Think Tank Think Tank



Creatively Adapting Existing Stock to Solve Urban Problems

Addressing the current housing crisis means more than simply building new houses.

Ross Jackson

Columbus, Ohio is experiencing a housing crisis—the demand for housing far outweighs the supply. Additionally, central Ohio’s population is projected to increase to three million by 2050 . . . that is an increase of one million people.1 Columbus does not have enough housing stock to meet demand. The solution is not simply to build more housing, but to build more housing that considers the needs of the those affected by disinvestment. The city needs to move quickly to solve this dilemma.

Many neighborhoods in Ohio are neglected from a development perspective. According to a recent study performed by the Economic Innovation Group, the number of US neighborhoods with a poverty rate above 30 percent has doubled between 1980 and 2018.2 Only 10 neighborhoods in Ohio have reduced poverty rates from above 30 percent in 1980 to below 10 percent in 2018.3

This pattern of poverty is expected to worsen. Columbus’s population has increased by 59 percent in the last 30 years. At the same time, the city’s housing stock is at an all-time low.4 Soon the boundaries between the low-poverty and high-poverty neighborhoods will become even more stark, creating enclaves of wealth within the area. This will drive regional housing shortages as low-income families struggle to find housing within their budgets, while price increases ultimately squeeze out the most vulnerable.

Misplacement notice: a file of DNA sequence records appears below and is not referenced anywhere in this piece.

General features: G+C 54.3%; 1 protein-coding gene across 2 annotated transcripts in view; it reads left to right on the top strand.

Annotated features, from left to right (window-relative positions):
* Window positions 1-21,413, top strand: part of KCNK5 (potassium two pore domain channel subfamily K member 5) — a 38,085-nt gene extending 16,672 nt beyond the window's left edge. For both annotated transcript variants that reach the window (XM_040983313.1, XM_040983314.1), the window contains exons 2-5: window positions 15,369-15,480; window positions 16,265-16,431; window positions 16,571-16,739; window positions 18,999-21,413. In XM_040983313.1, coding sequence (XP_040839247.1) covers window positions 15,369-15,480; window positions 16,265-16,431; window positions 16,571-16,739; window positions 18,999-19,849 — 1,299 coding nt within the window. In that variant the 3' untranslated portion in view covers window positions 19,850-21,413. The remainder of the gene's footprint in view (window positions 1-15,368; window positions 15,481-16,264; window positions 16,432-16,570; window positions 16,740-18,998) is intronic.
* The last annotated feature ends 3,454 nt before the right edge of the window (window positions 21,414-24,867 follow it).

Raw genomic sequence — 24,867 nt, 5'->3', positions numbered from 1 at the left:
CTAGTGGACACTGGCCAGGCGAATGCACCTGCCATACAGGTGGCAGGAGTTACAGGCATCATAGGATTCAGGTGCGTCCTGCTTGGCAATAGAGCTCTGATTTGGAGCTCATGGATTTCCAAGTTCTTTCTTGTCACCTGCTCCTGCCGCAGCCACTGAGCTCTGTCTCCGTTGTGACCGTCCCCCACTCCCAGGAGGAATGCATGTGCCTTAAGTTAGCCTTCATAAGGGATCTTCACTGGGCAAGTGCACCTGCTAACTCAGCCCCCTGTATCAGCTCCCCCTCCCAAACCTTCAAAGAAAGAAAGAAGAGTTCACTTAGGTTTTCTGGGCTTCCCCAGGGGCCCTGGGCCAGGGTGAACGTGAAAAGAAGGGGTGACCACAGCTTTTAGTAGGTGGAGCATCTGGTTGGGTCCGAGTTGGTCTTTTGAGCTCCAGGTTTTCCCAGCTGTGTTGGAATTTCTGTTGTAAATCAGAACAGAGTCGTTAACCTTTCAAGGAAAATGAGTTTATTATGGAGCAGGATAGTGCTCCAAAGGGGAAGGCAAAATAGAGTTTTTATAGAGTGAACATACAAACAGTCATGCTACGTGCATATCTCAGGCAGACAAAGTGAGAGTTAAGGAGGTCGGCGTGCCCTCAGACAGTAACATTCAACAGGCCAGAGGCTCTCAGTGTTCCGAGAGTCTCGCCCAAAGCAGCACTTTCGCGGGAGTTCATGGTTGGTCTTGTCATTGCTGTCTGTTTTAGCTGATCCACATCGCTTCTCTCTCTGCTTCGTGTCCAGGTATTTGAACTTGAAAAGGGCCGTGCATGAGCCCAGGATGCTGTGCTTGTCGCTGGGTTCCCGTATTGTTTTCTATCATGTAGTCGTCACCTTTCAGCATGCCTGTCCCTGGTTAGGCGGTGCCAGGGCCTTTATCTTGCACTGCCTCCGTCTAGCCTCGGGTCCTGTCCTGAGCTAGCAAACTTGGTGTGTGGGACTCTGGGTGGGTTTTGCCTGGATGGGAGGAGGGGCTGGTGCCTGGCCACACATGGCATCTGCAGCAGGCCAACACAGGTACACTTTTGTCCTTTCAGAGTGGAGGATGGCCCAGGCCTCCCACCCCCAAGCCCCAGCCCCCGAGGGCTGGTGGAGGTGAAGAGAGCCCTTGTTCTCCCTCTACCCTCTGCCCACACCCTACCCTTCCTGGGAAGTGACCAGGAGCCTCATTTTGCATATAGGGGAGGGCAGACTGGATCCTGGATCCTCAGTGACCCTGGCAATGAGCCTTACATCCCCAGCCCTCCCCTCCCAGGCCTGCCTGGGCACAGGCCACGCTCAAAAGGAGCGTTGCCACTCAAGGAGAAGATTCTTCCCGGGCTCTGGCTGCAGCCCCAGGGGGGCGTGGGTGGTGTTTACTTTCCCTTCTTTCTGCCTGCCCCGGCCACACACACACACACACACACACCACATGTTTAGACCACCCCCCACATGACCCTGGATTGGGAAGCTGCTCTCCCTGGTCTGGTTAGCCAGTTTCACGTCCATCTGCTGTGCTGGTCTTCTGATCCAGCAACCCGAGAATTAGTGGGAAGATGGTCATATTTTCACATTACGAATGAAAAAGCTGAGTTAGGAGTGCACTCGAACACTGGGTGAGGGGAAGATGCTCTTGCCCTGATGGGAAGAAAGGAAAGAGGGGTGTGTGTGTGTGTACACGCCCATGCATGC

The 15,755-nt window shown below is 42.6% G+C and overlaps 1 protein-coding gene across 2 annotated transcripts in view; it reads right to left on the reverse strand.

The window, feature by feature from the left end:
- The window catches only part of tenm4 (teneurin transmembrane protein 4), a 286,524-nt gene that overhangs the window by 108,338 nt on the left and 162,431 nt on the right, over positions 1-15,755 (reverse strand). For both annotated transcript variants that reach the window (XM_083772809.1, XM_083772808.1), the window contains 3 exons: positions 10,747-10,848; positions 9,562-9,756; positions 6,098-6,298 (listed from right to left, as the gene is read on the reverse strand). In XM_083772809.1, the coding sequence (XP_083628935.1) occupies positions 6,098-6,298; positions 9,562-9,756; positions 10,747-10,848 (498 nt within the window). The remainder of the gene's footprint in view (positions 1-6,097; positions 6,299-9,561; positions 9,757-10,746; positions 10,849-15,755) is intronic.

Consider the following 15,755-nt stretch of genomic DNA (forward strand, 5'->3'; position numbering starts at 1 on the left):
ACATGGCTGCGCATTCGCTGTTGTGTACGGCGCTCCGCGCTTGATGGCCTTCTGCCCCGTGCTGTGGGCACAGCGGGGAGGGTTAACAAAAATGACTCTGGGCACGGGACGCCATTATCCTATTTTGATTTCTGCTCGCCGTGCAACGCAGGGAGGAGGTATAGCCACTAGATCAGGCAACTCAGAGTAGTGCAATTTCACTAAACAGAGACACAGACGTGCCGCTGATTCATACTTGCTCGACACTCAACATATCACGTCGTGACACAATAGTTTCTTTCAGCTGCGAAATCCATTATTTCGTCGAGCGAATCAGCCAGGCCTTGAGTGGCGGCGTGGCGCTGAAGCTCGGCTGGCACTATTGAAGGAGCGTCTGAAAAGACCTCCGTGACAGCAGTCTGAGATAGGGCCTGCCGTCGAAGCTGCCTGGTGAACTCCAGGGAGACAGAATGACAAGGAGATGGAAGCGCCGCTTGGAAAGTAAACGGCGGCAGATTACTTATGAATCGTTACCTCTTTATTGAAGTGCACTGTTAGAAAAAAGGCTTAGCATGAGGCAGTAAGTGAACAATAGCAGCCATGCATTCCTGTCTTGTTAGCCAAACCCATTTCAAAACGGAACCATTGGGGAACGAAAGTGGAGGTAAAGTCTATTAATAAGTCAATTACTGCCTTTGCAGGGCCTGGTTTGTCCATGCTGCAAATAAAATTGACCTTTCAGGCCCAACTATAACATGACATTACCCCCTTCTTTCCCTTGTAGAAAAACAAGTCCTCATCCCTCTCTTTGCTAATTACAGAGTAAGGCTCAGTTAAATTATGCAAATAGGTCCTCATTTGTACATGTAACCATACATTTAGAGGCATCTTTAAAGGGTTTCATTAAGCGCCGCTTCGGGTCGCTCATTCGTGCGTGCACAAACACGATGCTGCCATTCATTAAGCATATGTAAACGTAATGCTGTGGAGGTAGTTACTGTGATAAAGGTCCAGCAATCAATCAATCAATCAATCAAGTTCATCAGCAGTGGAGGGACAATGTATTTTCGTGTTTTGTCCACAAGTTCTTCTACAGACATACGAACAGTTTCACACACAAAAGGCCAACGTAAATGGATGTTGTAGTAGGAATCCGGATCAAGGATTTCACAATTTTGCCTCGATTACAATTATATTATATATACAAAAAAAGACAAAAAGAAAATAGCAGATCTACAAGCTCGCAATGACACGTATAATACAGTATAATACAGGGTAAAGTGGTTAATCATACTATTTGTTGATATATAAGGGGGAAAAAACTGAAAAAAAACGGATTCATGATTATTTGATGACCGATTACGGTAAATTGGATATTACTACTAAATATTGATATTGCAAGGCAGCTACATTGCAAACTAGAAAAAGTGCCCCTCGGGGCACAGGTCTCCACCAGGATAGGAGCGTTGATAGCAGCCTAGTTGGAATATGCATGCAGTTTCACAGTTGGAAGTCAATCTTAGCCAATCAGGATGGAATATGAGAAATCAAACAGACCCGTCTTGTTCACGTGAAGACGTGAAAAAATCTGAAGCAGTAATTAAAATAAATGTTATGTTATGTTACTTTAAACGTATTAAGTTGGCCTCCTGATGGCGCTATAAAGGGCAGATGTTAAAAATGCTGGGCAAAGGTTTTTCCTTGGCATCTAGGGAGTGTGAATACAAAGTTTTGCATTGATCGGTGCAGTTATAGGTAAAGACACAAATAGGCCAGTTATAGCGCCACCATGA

Reinvesting in these neighborhoods will help alleviate the poverty level, but in what form should this reinvestment manifest? While gentrification can be a source of positive change for a community, it can also force vulnerable populations from their homes due to rising housing costs.

For example, Columbus’s Short North neighborhood (strictly speaking, the Short North is the High Street corridor between 5th Avenue to the north and Goodale Boulevard to the south but colloquially also includes Victorian Village to the west and Italian Village to the east) is one of the areas in Ohio that has reduced its poverty rate from 30 percent in 1980 to 10 percent in 2018. Columbus’s downtown core was once a thriving community. In the early 1900s, wealthier residents began to move to the north of the city and build large Victorian homes, forming the area now known as Victorian Village. Eventually, these wealthy residents moved even farther from the downtown core and left their estates in Victorian Village to be converted into apartments.5 This continued to happen in the 60s and 70s as suburban sprawl took higher-earning residents away from the downtown core. This part of town had a reputation for being rife with crime. The police called the area the “Short North” since it was north of downtown but short of The Ohio State University.6